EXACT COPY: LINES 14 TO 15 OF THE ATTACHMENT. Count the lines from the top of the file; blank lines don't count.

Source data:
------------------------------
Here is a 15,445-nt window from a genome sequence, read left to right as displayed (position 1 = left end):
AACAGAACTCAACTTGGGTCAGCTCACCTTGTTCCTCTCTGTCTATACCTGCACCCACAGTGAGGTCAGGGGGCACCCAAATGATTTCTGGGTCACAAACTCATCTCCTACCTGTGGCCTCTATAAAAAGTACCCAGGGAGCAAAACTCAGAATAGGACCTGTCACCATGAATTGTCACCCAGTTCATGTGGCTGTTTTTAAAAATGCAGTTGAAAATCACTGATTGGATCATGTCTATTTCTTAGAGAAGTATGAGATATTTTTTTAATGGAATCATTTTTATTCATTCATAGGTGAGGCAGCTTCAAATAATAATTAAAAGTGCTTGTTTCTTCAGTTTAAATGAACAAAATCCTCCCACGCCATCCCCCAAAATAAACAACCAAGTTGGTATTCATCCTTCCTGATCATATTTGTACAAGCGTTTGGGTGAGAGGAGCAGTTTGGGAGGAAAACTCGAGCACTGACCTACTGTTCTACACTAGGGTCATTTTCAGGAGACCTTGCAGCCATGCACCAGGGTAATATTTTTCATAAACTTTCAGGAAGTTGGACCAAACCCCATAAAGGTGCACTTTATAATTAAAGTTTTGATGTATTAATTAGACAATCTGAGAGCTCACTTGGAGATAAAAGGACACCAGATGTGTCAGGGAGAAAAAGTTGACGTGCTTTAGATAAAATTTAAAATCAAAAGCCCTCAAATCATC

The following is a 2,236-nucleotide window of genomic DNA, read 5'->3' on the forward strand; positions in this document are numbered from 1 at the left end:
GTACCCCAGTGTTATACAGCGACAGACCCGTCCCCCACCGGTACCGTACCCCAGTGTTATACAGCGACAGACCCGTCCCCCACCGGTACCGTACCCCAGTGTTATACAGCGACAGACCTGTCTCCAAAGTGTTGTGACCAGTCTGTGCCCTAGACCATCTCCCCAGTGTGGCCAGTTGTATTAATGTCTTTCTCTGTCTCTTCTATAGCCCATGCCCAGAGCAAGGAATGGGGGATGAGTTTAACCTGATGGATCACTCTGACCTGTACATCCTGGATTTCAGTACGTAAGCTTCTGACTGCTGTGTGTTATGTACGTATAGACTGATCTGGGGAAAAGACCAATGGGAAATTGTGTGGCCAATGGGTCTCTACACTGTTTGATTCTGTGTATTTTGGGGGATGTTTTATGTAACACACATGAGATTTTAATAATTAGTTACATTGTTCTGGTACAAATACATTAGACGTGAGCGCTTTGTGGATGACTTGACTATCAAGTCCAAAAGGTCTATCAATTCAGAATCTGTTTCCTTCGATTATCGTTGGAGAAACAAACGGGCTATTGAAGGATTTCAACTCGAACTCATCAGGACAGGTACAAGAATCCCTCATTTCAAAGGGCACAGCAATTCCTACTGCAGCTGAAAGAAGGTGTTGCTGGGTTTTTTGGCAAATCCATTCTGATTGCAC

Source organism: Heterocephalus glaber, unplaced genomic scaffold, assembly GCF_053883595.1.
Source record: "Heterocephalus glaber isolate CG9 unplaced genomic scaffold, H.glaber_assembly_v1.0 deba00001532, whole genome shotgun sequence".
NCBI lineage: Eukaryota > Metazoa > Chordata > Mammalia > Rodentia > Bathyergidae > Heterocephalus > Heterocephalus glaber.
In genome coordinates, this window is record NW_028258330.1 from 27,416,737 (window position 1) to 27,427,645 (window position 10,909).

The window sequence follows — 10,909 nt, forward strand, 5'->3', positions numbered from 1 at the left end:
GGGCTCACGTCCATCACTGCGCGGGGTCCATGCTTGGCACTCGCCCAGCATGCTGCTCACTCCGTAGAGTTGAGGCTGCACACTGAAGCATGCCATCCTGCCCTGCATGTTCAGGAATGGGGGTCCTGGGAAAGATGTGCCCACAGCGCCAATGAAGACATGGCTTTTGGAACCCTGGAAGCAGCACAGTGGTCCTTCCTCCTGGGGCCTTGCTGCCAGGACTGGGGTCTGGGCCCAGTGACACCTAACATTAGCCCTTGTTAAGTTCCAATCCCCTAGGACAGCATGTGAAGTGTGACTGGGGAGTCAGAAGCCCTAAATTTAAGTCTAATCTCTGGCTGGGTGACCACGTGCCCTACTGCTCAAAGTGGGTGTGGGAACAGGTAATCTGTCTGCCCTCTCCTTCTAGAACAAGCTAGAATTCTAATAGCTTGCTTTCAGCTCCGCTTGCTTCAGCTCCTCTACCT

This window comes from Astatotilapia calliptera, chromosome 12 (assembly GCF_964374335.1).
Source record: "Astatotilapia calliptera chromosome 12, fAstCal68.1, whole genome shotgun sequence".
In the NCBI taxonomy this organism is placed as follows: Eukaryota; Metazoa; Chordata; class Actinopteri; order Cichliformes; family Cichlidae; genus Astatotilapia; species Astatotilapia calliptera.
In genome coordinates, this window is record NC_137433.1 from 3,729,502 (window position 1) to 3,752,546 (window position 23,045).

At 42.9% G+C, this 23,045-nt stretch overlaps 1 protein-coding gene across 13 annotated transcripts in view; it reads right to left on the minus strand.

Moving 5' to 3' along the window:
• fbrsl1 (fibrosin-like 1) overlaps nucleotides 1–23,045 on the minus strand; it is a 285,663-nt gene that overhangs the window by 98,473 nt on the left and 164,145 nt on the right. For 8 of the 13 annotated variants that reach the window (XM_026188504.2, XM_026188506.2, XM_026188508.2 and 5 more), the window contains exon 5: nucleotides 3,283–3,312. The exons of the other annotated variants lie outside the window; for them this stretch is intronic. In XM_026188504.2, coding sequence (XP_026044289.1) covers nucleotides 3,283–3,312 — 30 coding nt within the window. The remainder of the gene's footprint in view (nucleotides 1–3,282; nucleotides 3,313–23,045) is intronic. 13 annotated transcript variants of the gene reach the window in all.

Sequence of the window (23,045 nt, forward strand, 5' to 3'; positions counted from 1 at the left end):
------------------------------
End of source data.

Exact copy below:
In genome coordinates, this window is record NC_137433.1 from 3,729,502 (window position 1) to 3,752,546 (window position 23,045).

At 42.9% G+C, this 23,045-nt stretch overlaps 1 protein-coding gene across 13 annotated transcripts in view; it reads right to left on the minus strand.